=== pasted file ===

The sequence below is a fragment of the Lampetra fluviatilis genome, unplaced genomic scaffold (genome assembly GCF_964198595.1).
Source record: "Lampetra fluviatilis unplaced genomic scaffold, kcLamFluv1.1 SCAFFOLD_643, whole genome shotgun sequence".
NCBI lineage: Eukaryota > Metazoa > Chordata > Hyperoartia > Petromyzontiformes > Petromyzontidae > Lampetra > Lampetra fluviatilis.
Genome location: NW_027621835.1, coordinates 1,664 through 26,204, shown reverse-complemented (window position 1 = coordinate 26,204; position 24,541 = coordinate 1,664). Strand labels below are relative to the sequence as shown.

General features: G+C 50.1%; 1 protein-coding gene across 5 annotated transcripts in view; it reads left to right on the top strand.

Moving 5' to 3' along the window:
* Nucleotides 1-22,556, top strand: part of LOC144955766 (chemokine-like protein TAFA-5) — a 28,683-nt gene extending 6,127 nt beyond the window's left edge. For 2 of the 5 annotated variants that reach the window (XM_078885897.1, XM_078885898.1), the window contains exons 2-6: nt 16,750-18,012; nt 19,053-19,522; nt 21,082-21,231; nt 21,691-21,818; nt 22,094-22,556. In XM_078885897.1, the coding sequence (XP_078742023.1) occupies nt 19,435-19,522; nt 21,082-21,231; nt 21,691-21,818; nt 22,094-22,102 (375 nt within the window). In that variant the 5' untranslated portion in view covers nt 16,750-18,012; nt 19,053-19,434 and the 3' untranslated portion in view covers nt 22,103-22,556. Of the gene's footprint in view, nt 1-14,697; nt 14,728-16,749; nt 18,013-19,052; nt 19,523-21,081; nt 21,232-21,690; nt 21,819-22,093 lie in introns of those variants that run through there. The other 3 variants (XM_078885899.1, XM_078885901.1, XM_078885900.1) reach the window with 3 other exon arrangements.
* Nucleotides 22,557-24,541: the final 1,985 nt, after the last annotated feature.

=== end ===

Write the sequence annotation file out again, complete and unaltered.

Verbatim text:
The sequence below is a fragment of the Lampetra fluviatilis genome, unplaced genomic scaffold (genome assembly GCF_964198595.1).
Source record: "Lampetra fluviatilis unplaced genomic scaffold, kcLamFluv1.1 SCAFFOLD_643, whole genome shotgun sequence".
NCBI lineage: Eukaryota > Metazoa > Chordata > Hyperoartia > Petromyzontiformes > Petromyzontidae > Lampetra > Lampetra fluviatilis.
Genome location: NW_027621835.1, coordinates 1,664 through 26,204, shown reverse-complemented (window position 1 = coordinate 26,204; position 24,541 = coordinate 1,664). Strand labels below are relative to the sequence as shown.

General features: G+C 50.1%; 1 protein-coding gene across 5 annotated transcripts in view; it reads left to right on the top strand.

Moving 5' to 3' along the window:
* Nucleotides 1-22,556, top strand: part of LOC144955766 (chemokine-like protein TAFA-5) — a 28,683-nt gene extending 6,127 nt beyond the window's left edge. For 2 of the 5 annotated variants that reach the window (XM_078885897.1, XM_078885898.1), the window contains exons 2-6: nt 16,750-18,012; nt 19,053-19,522; nt 21,082-21,231; nt 21,691-21,818; nt 22,094-22,556. In XM_078885897.1, the coding sequence (XP_078742023.1) occupies nt 19,435-19,522; nt 21,082-21,231; nt 21,691-21,818; nt 22,094-22,102 (375 nt within the window). In that variant the 5' untranslated portion in view covers nt 16,750-18,012; nt 19,053-19,434 and the 3' untranslated portion in view covers nt 22,103-22,556. Of the gene's footprint in view, nt 1-14,697; nt 14,728-16,749; nt 18,013-19,052; nt 19,523-21,081; nt 21,232-21,690; nt 21,819-22,093 lie in introns of those variants that run through there. The other 3 variants (XM_078885899.1, XM_078885901.1, XM_078885900.1) reach the window with 3 other exon arrangements.
* Nucleotides 22,557-24,541: the final 1,985 nt, after the last annotated feature.